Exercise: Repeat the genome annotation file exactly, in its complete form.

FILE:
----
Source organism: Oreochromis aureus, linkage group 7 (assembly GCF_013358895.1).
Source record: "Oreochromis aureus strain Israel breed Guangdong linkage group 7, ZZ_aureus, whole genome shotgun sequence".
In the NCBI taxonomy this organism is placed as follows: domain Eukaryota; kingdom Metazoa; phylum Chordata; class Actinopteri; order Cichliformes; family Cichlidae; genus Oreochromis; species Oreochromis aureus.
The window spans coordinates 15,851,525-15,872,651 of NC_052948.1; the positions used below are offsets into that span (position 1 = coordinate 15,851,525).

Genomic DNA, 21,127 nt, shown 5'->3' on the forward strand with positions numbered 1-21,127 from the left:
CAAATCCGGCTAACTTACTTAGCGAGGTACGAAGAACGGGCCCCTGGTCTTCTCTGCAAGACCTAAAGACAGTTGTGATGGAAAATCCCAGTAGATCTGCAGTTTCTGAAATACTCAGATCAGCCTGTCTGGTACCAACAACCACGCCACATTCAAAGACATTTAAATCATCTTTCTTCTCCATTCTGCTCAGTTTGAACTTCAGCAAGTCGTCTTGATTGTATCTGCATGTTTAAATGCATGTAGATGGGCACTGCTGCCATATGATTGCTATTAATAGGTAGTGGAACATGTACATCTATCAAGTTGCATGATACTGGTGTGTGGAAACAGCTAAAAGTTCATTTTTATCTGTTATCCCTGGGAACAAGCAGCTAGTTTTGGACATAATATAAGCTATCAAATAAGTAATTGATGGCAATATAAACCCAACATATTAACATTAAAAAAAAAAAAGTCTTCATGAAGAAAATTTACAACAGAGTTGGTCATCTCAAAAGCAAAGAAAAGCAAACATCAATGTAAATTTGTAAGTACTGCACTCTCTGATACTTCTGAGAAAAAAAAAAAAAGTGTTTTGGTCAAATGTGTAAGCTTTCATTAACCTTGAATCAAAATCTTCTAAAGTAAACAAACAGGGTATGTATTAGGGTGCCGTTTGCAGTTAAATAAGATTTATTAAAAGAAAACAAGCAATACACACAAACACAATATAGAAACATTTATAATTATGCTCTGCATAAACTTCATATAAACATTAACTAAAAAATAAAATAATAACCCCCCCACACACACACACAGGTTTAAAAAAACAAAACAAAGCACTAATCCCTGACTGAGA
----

Source organism: Oreochromis aureus, linkage group 7 (assembly GCF_013358895.1).
Source record: "Oreochromis aureus strain Israel breed Guangdong linkage group 7, ZZ_aureus, whole genome shotgun sequence".
In the NCBI taxonomy this organism is placed as follows: domain Eukaryota; kingdom Metazoa; phylum Chordata; class Actinopteri; order Cichliformes; family Cichlidae; genus Oreochromis; species Oreochromis aureus.
The window spans coordinates 15,851,525-15,872,651 of NC_052948.1; the positions used below are offsets into that span (position 1 = coordinate 15,851,525).

Genomic DNA, 21,127 nt, shown 5'->3' on the forward strand with positions numbered 1-21,127 from the left:
CAAATCCGGCTAACTTACTTAGCGAGGTACGAAGAACGGGCCCCTGGTCTTCTCTGCAAGACCTAAAGACAGTTGTGATGGAAAATCCCAGTAGATCTGCAGTTTCTGAAATACTCAGATCAGCCTGTCTGGTACCAACAACCACGCCACATTCAAAGACATTTAAATCATCTTTCTTCTCCATTCTGCTCAGTTTGAACTTCAGCAAGTCGTCTTGATTGTATCTGCATGTTTAAATGCATGTAGATGGGCACTGCTGCCATATGATTGCTATTAATAGGTAGTGGAACATGTACATCTATCAAGTTGCATGATACTGGTGTGTGGAAACAGCTAAAAGTTCATTTTTATCTGTTATCCCTGGGAACAAGCAGCTAGTTTTGGACATAATATAAGCTATCAAATAAGTAATTGATGGCAATATAAACCCAACATATTAACATTAAAAAAAAAAAAGTCTTCATGAAGAAAATTTACAACAGAGTTGGTCATCTCAAAAGCAAAGAAAAGCAAACATCAATGTAAATTTGTAAGTACTGCACTCTCTGATACTTCTGAGAAAAAAAAAAAAAGTGTTTTGGTCAAATGTGTAAGCTTTCATTAACCTTGAATCAAAATCTTCTAAAGTAAACAAACAGGGTATGTATTAGGGTGCCGTTTGCAGTTAAATAAGATTTATTAAAAGAAAACAAGCAATACACACAAACACAATATAGAAACATTTATAATTATGCTCTGCATAAACTTCATATAAACATTAACTAAAAAATAAAATAATAACCCCCCCACACACACACACAGGTTTAAAAAAACAAAACAAAGCACTAATCCCTGACTGAGA